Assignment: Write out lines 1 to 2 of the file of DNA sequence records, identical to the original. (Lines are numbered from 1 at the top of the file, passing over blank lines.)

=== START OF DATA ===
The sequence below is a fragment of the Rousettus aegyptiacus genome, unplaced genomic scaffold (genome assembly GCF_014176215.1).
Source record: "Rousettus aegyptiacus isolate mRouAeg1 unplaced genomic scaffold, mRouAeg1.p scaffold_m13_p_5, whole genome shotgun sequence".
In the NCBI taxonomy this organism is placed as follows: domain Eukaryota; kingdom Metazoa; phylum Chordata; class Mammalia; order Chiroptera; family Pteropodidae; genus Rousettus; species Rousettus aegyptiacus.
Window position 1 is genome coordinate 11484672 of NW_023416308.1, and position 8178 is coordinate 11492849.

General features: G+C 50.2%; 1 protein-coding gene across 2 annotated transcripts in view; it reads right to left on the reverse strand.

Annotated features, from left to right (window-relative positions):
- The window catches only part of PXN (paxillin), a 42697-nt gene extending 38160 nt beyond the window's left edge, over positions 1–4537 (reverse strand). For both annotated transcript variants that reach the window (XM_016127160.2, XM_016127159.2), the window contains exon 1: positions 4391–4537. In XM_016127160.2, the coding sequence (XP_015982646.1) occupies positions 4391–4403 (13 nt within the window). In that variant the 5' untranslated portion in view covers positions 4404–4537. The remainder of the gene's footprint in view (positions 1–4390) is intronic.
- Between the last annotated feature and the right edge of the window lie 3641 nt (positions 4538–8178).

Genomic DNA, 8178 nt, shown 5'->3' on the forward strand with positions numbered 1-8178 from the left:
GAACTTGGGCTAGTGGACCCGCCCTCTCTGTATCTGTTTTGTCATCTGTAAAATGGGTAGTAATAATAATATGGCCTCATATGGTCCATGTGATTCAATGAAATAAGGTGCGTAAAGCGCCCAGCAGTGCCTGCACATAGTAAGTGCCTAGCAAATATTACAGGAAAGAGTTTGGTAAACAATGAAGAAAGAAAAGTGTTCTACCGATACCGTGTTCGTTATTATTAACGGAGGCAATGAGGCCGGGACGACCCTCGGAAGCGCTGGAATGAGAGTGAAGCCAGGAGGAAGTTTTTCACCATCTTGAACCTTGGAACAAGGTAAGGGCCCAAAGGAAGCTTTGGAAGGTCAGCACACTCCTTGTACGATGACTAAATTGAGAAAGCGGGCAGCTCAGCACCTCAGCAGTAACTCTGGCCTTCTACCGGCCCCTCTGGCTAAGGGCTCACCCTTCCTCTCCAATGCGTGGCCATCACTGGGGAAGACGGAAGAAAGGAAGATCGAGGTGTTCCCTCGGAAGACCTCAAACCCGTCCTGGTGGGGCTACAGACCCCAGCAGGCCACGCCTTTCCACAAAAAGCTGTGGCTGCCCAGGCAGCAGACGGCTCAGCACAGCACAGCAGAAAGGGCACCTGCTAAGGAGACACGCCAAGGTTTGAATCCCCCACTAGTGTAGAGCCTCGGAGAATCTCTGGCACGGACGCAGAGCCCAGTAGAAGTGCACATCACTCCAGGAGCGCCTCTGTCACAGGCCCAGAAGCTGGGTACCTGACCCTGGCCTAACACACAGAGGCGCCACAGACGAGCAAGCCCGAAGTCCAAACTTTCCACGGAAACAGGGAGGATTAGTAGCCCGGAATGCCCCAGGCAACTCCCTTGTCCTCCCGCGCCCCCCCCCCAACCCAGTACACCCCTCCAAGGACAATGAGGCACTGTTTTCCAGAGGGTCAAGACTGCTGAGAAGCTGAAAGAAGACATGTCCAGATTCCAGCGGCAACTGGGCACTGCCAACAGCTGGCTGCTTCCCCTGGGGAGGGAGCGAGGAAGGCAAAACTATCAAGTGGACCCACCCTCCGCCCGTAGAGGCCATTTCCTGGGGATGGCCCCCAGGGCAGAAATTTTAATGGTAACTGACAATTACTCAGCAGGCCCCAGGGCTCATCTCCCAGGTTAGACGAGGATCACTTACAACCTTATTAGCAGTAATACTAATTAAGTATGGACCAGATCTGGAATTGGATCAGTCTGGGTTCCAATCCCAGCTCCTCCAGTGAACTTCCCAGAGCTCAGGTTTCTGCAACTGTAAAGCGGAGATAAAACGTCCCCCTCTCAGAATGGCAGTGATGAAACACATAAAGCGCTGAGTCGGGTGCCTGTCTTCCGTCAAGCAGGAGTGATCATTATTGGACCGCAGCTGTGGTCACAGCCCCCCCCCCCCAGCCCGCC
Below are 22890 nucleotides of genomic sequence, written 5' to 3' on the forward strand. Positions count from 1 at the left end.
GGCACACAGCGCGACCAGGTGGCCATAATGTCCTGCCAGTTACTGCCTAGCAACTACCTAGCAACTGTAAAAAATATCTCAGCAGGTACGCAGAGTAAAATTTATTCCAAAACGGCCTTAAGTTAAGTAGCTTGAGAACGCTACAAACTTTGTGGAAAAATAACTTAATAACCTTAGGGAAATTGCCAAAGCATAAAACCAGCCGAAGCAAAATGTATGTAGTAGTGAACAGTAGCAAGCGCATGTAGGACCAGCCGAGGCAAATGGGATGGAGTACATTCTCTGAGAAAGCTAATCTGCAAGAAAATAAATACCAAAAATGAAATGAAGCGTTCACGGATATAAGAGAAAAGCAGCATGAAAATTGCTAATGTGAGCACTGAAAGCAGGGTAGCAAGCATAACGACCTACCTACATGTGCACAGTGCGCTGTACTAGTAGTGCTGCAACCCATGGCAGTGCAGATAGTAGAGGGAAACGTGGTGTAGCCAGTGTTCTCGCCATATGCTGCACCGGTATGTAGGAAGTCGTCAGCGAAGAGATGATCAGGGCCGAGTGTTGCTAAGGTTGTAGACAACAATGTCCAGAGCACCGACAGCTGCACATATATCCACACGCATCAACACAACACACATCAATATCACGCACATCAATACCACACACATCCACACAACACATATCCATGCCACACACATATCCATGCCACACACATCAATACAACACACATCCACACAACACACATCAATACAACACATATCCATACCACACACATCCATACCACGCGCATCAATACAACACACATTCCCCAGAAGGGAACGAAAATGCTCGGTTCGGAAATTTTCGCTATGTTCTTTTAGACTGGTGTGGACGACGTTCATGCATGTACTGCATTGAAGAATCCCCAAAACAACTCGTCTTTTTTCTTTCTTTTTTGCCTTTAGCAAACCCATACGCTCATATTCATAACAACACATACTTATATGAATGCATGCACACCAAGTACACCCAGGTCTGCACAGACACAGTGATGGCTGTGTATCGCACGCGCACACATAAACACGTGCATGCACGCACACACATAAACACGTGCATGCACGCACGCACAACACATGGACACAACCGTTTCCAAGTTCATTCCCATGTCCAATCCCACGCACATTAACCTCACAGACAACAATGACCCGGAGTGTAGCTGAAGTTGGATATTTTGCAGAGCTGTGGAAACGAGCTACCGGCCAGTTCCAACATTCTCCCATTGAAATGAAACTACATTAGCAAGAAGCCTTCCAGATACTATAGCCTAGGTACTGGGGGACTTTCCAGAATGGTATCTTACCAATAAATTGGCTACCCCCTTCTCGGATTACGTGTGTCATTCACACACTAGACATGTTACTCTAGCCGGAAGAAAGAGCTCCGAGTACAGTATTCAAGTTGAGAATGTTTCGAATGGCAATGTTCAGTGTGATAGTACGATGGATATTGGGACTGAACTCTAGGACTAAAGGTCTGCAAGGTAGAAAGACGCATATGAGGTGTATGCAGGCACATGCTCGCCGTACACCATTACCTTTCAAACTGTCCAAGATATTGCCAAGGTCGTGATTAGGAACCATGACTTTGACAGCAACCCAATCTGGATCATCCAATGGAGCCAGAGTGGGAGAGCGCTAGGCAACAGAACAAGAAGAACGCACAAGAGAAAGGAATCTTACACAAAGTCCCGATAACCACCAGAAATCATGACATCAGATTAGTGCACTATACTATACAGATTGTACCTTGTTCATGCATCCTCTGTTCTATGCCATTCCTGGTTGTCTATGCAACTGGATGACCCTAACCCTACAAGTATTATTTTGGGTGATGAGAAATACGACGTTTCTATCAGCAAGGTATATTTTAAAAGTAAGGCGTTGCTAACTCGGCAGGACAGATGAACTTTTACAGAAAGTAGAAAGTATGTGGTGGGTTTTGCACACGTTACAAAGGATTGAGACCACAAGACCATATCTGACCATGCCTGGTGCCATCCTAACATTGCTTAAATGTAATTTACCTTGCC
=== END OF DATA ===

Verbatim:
The sequence below is a fragment of the Rousettus aegyptiacus genome, unplaced genomic scaffold (genome assembly GCF_014176215.1).
Source record: "Rousettus aegyptiacus isolate mRouAeg1 unplaced genomic scaffold, mRouAeg1.p scaffold_m13_p_5, whole genome shotgun sequence".